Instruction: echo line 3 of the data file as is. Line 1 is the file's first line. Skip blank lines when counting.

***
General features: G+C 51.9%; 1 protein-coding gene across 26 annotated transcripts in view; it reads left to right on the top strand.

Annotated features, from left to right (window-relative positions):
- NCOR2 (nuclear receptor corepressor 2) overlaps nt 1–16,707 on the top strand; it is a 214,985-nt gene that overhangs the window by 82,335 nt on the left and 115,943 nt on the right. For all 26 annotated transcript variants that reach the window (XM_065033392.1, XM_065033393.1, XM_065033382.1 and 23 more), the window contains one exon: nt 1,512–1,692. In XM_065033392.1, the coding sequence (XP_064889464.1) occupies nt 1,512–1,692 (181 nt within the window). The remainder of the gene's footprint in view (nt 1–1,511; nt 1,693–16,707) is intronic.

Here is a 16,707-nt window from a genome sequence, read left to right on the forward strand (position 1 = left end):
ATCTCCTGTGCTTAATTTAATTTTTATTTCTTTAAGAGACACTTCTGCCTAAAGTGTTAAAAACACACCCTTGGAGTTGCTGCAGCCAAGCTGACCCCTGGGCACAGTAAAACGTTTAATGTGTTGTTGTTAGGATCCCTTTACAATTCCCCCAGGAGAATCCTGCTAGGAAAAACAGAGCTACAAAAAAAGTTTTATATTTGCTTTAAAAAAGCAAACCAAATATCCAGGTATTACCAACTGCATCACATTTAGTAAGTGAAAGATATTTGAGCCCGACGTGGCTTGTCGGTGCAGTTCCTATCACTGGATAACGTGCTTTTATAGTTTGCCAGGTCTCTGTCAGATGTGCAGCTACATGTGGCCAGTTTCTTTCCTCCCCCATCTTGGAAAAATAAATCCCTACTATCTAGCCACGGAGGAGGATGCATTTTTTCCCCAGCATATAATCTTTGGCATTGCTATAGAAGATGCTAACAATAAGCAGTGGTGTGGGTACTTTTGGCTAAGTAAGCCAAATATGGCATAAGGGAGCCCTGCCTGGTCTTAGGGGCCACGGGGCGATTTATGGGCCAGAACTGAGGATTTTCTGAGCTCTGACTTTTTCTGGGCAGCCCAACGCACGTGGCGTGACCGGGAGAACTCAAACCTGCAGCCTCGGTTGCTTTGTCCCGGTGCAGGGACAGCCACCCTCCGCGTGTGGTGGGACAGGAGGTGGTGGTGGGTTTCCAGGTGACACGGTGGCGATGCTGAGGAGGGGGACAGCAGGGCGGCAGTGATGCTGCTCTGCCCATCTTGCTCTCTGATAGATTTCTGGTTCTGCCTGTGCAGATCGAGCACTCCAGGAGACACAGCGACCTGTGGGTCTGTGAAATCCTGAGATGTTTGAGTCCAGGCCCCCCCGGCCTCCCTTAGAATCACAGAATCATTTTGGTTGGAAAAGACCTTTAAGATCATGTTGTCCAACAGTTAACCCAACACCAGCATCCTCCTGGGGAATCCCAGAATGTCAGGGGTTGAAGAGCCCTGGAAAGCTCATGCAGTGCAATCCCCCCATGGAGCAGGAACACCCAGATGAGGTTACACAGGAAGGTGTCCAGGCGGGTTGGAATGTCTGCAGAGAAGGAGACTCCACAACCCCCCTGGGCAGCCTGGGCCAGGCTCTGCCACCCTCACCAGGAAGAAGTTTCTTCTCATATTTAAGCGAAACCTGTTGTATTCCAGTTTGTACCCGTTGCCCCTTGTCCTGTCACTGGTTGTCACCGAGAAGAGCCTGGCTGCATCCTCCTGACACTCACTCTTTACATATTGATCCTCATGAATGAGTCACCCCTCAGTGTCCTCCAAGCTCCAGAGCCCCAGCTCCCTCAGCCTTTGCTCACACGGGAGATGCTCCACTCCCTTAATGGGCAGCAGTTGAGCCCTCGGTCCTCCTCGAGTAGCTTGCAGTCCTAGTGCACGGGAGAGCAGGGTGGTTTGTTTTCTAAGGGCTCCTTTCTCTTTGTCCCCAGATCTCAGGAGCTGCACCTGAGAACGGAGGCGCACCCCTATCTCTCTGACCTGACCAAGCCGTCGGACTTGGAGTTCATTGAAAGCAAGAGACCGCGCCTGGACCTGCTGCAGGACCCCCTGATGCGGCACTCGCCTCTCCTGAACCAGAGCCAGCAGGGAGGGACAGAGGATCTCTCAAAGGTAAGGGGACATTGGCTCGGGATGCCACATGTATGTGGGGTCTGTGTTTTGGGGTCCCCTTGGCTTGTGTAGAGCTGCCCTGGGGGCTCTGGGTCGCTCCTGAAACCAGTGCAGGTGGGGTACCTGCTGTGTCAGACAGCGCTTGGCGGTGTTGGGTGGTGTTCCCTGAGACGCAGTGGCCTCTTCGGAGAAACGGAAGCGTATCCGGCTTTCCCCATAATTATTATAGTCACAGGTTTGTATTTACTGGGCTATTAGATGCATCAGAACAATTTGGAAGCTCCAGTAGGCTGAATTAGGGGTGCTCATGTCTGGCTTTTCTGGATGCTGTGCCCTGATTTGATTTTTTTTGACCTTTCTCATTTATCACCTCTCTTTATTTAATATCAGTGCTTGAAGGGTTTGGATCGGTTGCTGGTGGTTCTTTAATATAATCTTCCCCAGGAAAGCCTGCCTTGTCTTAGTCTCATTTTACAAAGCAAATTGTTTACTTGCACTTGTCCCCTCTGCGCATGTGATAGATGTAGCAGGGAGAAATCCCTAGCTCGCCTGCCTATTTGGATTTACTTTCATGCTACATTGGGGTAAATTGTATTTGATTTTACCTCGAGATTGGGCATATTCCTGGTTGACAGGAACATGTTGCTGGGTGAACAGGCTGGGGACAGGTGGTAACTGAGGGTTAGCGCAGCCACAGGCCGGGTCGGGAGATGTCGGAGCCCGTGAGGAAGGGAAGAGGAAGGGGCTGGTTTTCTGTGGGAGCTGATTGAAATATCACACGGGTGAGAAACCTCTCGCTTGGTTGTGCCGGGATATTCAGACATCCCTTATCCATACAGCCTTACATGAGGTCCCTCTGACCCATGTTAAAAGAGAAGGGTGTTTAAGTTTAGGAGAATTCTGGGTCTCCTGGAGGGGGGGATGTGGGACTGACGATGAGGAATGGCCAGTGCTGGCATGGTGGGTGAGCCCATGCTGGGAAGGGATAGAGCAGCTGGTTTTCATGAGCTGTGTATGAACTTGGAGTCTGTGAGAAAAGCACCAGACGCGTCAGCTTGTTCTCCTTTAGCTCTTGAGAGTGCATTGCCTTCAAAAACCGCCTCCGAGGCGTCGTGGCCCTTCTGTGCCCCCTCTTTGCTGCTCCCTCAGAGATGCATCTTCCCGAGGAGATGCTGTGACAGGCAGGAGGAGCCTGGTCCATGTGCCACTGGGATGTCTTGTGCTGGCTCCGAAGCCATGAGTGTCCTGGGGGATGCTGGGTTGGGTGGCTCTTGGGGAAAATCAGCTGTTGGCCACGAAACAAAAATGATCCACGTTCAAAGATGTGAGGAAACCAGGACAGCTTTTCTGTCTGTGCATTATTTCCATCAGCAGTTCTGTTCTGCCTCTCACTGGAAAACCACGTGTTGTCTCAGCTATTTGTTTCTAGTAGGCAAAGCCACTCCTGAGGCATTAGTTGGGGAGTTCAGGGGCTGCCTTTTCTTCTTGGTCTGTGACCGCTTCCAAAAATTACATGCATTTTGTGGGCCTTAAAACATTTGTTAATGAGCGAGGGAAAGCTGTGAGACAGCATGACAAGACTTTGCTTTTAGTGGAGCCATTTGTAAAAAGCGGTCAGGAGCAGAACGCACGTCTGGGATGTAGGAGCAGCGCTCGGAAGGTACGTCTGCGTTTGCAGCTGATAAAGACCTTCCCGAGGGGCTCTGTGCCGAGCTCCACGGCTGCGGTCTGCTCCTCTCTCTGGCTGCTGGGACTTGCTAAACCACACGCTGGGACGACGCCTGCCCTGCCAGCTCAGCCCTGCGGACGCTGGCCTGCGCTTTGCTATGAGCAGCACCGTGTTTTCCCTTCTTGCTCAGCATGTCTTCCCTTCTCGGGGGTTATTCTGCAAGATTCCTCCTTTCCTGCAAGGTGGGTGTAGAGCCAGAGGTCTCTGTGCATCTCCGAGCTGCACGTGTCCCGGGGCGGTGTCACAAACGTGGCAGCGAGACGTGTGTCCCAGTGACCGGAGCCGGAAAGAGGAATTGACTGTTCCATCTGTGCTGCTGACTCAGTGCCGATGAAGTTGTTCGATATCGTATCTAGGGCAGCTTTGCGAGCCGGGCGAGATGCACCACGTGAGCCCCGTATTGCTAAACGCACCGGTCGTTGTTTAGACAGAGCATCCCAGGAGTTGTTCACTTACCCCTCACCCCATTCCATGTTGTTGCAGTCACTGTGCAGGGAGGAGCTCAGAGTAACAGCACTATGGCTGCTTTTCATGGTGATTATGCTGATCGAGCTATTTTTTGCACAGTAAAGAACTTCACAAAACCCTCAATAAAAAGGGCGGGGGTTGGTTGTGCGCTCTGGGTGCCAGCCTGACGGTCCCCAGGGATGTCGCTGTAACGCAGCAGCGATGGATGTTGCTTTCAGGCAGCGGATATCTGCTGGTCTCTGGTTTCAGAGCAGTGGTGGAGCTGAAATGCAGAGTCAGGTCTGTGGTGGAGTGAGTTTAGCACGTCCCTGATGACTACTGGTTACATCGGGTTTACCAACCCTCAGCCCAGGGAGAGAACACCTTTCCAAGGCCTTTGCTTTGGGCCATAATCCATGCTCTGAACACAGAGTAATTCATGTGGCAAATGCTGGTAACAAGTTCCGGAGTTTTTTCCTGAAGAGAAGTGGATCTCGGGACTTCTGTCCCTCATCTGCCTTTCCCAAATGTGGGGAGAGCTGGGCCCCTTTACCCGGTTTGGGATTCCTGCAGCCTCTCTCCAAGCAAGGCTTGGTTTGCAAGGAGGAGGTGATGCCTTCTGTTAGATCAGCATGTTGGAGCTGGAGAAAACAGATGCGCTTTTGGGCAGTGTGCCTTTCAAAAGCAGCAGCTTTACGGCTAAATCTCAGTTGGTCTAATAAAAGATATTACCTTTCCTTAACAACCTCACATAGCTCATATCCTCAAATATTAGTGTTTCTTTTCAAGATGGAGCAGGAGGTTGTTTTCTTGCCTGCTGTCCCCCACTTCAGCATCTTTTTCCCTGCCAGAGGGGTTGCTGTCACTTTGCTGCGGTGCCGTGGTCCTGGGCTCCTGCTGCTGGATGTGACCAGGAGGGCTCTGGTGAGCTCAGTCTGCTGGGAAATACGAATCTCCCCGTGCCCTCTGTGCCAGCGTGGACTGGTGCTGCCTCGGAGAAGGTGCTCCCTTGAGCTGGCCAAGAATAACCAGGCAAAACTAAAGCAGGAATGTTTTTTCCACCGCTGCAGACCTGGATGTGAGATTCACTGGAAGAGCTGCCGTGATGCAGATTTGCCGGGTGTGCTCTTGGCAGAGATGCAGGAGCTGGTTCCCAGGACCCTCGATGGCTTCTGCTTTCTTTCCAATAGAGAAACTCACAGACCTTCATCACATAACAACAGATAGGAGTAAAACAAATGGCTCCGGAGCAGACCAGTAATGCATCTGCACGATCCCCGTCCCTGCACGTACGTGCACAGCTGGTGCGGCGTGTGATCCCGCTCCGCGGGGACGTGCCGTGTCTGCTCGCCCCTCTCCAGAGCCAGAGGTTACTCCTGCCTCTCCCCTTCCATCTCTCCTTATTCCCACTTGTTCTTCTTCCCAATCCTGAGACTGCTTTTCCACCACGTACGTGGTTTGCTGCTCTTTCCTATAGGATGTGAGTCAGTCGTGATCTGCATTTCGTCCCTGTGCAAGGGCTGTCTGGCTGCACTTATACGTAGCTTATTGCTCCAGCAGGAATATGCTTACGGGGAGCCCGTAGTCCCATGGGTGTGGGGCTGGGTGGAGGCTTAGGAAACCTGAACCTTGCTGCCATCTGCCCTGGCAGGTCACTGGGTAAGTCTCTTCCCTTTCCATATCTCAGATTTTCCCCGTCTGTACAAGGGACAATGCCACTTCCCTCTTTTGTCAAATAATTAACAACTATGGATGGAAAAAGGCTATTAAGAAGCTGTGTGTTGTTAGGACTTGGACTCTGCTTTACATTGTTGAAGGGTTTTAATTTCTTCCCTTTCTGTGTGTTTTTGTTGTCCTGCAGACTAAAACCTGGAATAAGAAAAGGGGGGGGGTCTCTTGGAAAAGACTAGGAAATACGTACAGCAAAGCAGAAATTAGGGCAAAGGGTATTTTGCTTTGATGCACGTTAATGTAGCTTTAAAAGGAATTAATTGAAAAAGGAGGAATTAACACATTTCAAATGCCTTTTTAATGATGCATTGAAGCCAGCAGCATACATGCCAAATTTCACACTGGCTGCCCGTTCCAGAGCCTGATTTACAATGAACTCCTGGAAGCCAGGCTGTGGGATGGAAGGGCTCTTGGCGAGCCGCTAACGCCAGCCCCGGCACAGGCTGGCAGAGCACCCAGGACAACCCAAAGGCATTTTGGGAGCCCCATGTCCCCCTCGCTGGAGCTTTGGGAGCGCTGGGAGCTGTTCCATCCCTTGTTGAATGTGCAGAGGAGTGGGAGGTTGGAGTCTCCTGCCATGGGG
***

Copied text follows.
- NCOR2 (nuclear receptor corepressor 2) overlaps nt 1–16,707 on the top strand; it is a 214,985-nt gene that overhangs the window by 82,335 nt on the left and 115,943 nt on the right. For all 26 annotated transcript variants that reach the window (XM_065033392.1, XM_065033393.1, XM_065033382.1 and 23 more), the window contains one exon: nt 1,512–1,692. In XM_065033392.1, the coding sequence (XP_064889464.1) occupies nt 1,512–1,692 (181 nt within the window). The remainder of the gene's footprint in view (nt 1–1,511; nt 1,693–16,707) is intronic.